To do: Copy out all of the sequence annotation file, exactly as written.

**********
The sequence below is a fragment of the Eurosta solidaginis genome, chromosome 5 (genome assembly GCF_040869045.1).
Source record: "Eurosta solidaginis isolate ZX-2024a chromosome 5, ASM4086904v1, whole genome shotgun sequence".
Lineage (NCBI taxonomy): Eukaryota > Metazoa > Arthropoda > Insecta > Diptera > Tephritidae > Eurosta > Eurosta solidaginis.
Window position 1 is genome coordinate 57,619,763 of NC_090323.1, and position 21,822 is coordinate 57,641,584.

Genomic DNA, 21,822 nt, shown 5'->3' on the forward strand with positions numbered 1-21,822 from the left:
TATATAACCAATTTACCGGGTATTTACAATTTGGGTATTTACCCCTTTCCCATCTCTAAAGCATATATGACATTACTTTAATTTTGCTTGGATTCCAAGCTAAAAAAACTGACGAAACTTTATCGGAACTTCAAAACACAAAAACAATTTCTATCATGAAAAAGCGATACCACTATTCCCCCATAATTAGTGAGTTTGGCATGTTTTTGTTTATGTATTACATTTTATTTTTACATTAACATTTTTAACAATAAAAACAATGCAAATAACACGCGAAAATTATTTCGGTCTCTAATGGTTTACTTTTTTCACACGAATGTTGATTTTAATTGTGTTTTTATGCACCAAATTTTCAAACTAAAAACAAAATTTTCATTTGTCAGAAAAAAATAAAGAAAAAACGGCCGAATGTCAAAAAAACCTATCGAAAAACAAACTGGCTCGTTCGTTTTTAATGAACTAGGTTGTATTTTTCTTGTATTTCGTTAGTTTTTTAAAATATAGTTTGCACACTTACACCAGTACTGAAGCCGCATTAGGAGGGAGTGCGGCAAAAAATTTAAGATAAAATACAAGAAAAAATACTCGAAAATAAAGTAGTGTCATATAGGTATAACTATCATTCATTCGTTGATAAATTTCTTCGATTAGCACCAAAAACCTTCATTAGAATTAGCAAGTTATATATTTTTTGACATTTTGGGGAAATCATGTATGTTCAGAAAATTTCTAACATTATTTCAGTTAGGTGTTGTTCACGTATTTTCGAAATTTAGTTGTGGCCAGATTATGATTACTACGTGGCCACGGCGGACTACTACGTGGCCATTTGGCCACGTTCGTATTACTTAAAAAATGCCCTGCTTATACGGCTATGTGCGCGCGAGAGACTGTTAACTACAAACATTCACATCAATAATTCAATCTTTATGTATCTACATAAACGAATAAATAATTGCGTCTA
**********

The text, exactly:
The sequence below is a fragment of the Eurosta solidaginis genome, chromosome 5 (genome assembly GCF_040869045.1).
Source record: "Eurosta solidaginis isolate ZX-2024a chromosome 5, ASM4086904v1, whole genome shotgun sequence".
Lineage (NCBI taxonomy): Eukaryota > Metazoa > Arthropoda > Insecta > Diptera > Tephritidae > Eurosta > Eurosta solidaginis.
Window position 1 is genome coordinate 57,619,763 of NC_090323.1, and position 21,822 is coordinate 57,641,584.

Genomic DNA, 21,822 nt, shown 5'->3' on the forward strand with positions numbered 1-21,822 from the left:
TATATAACCAATTTACCGGGTATTTACAATTTGGGTATTTACCCCTTTCCCATCTCTAAAGCATATATGACATTACTTTAATTTTGCTTGGATTCCAAGCTAAAAAAACTGACGAAACTTTATCGGAACTTCAAAACACAAAAACAATTTCTATCATGAAAAAGCGATACCACTATTCCCCCATAATTAGTGAGTTTGGCATGTTTTTGTTTATGTATTACATTTTATTTTTACATTAACATTTTTAACAATAAAAACAATGCAAATAACACGCGAAAATTATTTCGGTCTCTAATGGTTTACTTTTTTCACACGAATGTTGATTTTAATTGTGTTTTTATGCACCAAATTTTCAAACTAAAAACAAAATTTTCATTTGTCAGAAAAAAATAAAGAAAAAACGGCCGAATGTCAAAAAAACCTATCGAAAAACAAACTGGCTCGTTCGTTTTTAATGAACTAGGTTGTATTTTTCTTGTATTTCGTTAGTTTTTTAAAATATAGTTTGCACACTTACACCAGTACTGAAGCCGCATTAGGAGGGAGTGCGGCAAAAAATTTAAGATAAAATACAAGAAAAAATACTCGAAAATAAAGTAGTGTCATATAGGTATAACTATCATTCATTCGTTGATAAATTTCTTCGATTAGCACCAAAAACCTTCATTAGAATTAGCAAGTTATATATTTTTTGACATTTTGGGGAAATCATGTATGTTCAGAAAATTTCTAACATTATTTCAGTTAGGTGTTGTTCACGTATTTTCGAAATTTAGTTGTGGCCAGATTATGATTACTACGTGGCCACGGCGGACTACTACGTGGCCATTTGGCCACGTTCGTATTACTTAAAAAATGCCCTGCTTATACGGCTATGTGCGCGCGAGAGACTGTTAACTACAAACATTCACATCAATAATTCAATCTTTATGTATCTACATAAACGAATAAATAATTGCGTCTA